Have you ever sat at a brew bar, watching a barista wave a kettle around as if they are conducting an invisible orchestra, or as if it’s attached to the ceiling with a bungee? “The yo-yo pour” is our name for this kind of unintended up-and-down motion that a barista sometimes makes when brewing a pour-over coffee.
This movement is a natural consequence of the arm being hinged at the elbow, and it consequently takes a bit of practice and concentration to learn to pour from a steady height. Experience tells us that the height you pour from matters, and last year we published an intriguing white paper by astrophysicist barista Jonathan Gagne that explains the possible reason for this.
Since the pour height affects extraction, the logical conclusion is that pouring from a steady height will result in a more even extraction than moving the kettle up and down. We set up some experiments intended to confirm this, and aimed to show that the yo-yo motion harms the coffee. The results, however, were far from what we expected.
Subscribers can read the full details of these experiments in our white paper published last week. What we found is that the yo-yo motion, or lack of it, is relatively unimportant. Rather, it seems to be the overall pour height that matters, and controlling this can make the difference between a clogged, thin, astringent brew and a rich, vibrant, fruity one.
BH Coach Jessica Sartiani explains the experiments we carried out to test the yo-yo pour.
When we compared the yo-yo method to pouring from a steady height, we were surprised to find the yo-yo pour actually seemed to perform better. Both brewing methods resulted in the same average TDS, but the yo-yo brews drew down much more quickly than the brews from the steady height, and, to our surprise, tasted better. Pouring from a steady height resulted in a slower draw down, and astringency in the brews — suggesting that the filter paper was getting clogged and causing channelling.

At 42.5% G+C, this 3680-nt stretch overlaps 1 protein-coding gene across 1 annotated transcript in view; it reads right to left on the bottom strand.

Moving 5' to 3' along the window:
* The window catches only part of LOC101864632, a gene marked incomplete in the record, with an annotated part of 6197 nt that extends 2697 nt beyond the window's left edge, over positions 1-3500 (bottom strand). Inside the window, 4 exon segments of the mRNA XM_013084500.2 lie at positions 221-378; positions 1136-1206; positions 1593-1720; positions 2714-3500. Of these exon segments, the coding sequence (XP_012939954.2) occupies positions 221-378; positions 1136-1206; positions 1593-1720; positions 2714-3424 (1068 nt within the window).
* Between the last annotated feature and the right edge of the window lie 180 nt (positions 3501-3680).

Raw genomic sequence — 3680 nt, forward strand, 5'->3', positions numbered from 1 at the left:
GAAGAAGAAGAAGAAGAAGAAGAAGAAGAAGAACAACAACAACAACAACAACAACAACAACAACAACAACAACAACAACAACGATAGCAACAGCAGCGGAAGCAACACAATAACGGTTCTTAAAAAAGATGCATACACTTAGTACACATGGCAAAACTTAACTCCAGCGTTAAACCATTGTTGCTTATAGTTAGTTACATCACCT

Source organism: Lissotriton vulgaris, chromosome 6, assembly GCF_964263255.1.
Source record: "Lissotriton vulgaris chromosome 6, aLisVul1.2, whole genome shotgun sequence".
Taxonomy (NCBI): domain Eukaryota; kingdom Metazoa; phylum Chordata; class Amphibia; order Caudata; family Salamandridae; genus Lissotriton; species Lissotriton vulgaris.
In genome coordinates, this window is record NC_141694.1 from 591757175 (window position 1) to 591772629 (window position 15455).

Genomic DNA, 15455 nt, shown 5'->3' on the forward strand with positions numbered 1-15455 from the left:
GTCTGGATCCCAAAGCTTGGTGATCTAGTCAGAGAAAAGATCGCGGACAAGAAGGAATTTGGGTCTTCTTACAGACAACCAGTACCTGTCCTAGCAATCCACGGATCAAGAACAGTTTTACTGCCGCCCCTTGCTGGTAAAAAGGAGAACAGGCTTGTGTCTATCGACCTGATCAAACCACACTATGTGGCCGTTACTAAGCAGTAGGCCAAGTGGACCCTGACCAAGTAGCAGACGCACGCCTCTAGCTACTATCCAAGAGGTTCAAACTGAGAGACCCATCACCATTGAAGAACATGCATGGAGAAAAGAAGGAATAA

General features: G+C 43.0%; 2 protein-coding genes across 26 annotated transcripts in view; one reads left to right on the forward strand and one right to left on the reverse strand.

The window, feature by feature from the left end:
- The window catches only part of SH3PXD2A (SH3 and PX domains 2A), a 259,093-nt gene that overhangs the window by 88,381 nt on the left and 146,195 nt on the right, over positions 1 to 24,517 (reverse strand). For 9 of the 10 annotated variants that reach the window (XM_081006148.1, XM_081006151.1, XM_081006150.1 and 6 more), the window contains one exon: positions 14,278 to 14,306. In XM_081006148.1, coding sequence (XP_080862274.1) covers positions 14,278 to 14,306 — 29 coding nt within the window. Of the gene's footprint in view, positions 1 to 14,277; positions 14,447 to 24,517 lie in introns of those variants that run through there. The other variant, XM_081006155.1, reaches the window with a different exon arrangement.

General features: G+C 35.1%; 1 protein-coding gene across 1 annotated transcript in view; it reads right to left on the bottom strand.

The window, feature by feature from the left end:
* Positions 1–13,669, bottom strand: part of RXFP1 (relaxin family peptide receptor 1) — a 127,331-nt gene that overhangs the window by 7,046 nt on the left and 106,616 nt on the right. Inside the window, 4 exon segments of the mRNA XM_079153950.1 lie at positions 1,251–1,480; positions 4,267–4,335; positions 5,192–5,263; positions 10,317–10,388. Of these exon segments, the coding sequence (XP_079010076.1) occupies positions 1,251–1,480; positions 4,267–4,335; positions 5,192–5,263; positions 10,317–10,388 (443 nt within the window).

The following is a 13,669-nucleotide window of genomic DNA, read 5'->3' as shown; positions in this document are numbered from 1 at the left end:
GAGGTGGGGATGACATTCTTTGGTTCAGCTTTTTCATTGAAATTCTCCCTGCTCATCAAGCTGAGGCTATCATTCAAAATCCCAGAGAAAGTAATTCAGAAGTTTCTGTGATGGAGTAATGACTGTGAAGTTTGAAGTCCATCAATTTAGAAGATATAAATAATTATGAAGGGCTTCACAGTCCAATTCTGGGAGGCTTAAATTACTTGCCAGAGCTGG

Clogging like this is often caused by excessive agitation in the brew. Gagne’s theory suggests that agitation is affected by the pour height, so we went on to try the steady height method at different heights from the slurry. We found that the higher the pour, the slower the draw-down, and the higher the TDS — indicating that the higher pour results in more agitation.
While this is intuitive, it also contradicts Gagne’s theory, which predicts less agitation in the coffee bed if you pour high enough that the water splatters when it reaches the brewer. We’re planning more experiments shortly to confirm if this is the case, or if there’s something else happening when we pour from such a height.
The difference we found with the yo-yo brew, meanwhile, seems to be because the average pouring height was lower, compared to the brew from a steady height — rather than because of any effect of the up-and-down motion. The yo-yo brews tasted better not because the yo-yo method is better, in other words, but because the lower pouring height resulted in less clogging and channelling in the brew.
What these experiments make clear is that the pouring height is vitally important, and can make or break a brew. If pouring close to the surface means that the water doesn’t have enough energy to stir up the coffee bed, then extraction will be low and presumably uneven as a result. But pouring from too high up results in clogged filter papers and astringent, channelled brews. The ideal height will be different for each coffee, since some coffees seem to clog more easily than others. Unfortunately, this means that, until we know more, trial and error is the only way to find the right height for your brew.